Finally, the old studio from the other angle; that far wall corresponds to one of the new rooms:

And that's it. There are other photos of les Fabs in and around Trident, but none of them show anything much of the building itself (apart from one of John and Yoko in the tape room on the third floor - I didn't get in there, as it's now part of another business).
Apparently the current owner gets various folk from Trident's golden age turning up from time to time for a nostalgic rummage, including David "Dave" Bowie, Roger May and Brian Taylor of the Queens, and even our very own Sir Paul "McCartney" Macca. You too can join them (not literally), as if the studio isn't busy and more than 4 people feel so inclined, then there is a tour every Thursday evening. White Album freaks (and I assume ye, like me, qualify) should take advantage before it's all gone for good.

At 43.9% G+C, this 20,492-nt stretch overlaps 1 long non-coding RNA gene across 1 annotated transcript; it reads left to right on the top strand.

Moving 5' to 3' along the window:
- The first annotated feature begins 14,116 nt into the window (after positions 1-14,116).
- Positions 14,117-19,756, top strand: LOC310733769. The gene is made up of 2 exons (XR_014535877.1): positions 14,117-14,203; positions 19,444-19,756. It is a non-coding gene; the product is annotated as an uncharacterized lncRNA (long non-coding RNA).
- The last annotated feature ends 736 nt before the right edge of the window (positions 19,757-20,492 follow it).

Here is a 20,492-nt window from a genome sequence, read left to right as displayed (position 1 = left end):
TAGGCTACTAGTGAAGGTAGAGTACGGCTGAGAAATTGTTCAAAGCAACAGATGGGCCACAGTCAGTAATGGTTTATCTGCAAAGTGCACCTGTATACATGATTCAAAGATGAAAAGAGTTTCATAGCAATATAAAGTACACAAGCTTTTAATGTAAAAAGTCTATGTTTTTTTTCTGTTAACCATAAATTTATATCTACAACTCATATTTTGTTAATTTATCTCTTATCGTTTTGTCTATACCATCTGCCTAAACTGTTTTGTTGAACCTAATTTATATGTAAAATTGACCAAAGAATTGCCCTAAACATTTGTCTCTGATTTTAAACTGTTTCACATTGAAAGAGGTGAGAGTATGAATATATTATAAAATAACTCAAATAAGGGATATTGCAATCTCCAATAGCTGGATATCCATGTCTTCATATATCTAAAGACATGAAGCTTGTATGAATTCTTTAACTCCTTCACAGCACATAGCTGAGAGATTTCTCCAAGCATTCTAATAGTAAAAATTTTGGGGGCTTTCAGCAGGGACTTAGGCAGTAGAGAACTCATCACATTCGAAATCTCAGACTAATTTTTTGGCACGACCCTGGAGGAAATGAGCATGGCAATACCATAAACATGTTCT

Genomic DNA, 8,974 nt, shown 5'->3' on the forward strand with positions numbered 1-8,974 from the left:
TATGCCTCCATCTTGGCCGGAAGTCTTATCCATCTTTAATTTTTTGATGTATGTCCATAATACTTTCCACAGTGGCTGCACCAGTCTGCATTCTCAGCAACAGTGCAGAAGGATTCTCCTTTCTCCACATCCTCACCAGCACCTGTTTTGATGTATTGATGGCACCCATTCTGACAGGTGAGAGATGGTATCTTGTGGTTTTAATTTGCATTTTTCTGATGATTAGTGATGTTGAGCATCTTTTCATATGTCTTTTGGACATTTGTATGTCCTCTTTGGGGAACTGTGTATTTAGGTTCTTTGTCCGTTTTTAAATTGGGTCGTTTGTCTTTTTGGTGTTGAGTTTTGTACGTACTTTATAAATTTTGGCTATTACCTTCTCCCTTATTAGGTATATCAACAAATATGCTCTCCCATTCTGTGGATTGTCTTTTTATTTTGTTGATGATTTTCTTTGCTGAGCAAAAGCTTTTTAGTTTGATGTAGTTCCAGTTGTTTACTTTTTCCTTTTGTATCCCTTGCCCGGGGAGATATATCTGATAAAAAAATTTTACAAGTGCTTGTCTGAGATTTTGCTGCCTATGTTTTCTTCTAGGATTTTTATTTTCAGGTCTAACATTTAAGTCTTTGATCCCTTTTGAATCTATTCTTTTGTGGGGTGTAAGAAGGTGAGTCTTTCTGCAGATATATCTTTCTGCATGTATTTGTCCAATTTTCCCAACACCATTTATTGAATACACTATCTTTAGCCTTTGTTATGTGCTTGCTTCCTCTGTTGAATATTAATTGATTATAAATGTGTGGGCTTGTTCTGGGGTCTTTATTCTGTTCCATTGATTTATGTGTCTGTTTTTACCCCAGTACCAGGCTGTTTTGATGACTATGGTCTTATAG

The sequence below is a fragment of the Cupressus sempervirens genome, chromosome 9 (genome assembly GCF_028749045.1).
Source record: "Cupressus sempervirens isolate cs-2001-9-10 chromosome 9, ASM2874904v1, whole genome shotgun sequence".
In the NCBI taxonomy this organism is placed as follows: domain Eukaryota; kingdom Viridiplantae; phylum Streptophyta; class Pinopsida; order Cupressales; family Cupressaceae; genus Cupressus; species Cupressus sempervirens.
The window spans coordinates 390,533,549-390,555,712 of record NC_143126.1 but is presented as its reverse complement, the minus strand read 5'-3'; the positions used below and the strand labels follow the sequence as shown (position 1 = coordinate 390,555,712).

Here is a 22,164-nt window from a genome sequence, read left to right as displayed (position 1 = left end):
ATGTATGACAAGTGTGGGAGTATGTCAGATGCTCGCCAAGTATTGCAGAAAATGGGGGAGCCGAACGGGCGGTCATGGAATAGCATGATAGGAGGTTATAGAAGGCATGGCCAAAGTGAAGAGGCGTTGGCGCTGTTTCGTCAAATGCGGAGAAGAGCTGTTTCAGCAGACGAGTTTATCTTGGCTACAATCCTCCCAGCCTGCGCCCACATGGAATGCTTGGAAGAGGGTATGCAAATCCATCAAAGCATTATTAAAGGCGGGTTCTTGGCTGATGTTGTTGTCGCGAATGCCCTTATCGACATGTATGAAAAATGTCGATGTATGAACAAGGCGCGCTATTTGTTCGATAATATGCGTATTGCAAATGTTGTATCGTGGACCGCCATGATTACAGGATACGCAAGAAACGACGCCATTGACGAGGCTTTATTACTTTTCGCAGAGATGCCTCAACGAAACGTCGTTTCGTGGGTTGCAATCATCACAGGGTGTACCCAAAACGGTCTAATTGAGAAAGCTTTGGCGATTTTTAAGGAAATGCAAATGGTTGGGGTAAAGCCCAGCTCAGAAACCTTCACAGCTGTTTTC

Many thanks to Julian Carr.

Monday, 17 October 2011

Jacaranda Club: missing missive.

Missing till now, that is; Paul's letter to an unknown tub-thumper inviting him in for an audition shortly before Hamburg. The letter shows they knew (at least partially) what they were getting into. Whether this proto-Ringo responded and auditioned unsuccessfully is unknown (though it's generally been thought up to now that the Beatles were so desperate for a drummer that they'd have taken anyone with a functioning snare).
Thanks to Lizzie.

Saturday, 15 October 2011

Cavendish Avenue: refurbishment - 1965.

It took Paul over a year to move in to Cavendish Avenue, mainly because of the inevitable internal and external refurbishment. Above is how the place looked shortly after he bought it, but before he'd moved in: no gate yet, and the door still to be replaced. But comparing these 3 shots (1961/1965/1968), I don't see a lot of difference (though I'm sure all the work was "essential", not to mention, surely coincidentally, "extortionate"):

Friday, 14 October 2011

Liverpool: 1971 Merseybeat Convention.